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Interesting new research out by the Pew Research Center suggesting that Americans are no longer in control of their privacy. All this is probably based upon certain NSA disclosures about how it is targeting Americans.
Quote from the article:
A significant majority of Americans say that they feel they have lost control over the personal information that is collected by companies, and worry about sharing personal information on social media sites and messaging services and in email and text messages.
The findings come from the Pew Research Center, which conducted a survey of 607 American adults. The survey demonstrates in pretty stark terms how concerned people have become in the last year amid disclosures about spying programs by the National Security Agency and repeated breaches of corporate computer systems that store payment and other personal data.
Among the findings is a significant lack of confidence for several everyday communications tools used to convey personal information: 81 percent say they feel “not very” or “not at all secure” in using a social media site like Facebook to share personal information with a trusted person or organization. But those numbers shrink correspondingly with the age of the technology in question. For instance, 68 percent of people felt the same way about chat and instant messaging while 57 percent worried about using email. Only about a third — 31 percent — worried they couldn’t trust a land-line telephone.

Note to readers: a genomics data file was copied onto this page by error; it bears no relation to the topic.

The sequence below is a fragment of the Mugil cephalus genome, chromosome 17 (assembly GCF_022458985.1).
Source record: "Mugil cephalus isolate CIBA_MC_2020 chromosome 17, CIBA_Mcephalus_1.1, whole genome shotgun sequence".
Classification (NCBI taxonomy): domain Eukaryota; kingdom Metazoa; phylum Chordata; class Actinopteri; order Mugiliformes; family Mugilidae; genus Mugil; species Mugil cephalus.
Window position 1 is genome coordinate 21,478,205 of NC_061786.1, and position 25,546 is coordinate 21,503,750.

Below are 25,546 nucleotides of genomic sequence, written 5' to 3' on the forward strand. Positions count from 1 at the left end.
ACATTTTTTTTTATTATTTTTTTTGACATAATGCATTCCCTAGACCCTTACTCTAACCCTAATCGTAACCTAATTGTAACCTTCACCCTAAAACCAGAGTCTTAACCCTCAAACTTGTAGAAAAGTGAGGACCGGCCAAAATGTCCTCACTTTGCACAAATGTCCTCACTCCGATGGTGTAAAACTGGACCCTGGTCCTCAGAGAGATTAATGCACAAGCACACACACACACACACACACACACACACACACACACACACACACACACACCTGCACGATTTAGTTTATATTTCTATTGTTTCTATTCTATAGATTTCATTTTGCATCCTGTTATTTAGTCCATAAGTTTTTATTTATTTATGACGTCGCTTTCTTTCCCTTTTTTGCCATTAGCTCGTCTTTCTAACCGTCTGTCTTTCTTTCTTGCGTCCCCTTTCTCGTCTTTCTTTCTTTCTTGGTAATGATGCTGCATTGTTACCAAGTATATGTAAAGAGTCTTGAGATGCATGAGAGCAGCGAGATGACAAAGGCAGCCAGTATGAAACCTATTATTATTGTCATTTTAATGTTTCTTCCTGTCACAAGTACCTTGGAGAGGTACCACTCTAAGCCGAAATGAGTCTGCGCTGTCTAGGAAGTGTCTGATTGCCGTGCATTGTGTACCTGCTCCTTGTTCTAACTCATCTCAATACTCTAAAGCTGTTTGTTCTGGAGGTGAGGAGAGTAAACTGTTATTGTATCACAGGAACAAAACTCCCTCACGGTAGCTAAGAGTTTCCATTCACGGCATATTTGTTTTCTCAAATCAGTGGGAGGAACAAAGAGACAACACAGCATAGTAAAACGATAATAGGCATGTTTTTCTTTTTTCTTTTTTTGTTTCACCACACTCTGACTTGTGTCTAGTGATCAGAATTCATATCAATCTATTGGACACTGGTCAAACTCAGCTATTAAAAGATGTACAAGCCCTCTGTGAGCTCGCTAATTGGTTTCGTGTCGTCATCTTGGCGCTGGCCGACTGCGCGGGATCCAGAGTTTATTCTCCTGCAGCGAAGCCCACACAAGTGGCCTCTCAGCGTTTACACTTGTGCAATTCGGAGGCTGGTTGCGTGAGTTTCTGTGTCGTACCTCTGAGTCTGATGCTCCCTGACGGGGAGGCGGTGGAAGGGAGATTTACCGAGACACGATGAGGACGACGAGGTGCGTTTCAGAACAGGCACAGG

Read more at Re/Code
So, the US Government is now concerned about flaws with medical devices. I feel that if they were really concerned, the FDA would implement policies requiring that devices are built securely.
From my experience in the medical world, I can tell you, that medical devices are currently far, very far from being secure. In fact, I have specific security experience with the Hospira infusion pumps being insecure.
The U.S. Department of Homeland Security is investigating about two dozen cases of suspected cyber security flaws in medical devices and hospital equipment that officials fear could be exploited by hackers, a senior official at the agency told Reuters.
The products under review by the agency’s Industrial Control Systems Cyber Emergency Response Team, or ICS-CERT, include an infusion pump from Hospira and implantable heart devices from Medtronic and St. Jude Medical, according to other people familiar with the cases, who asked not to be identified because the probes are confidential.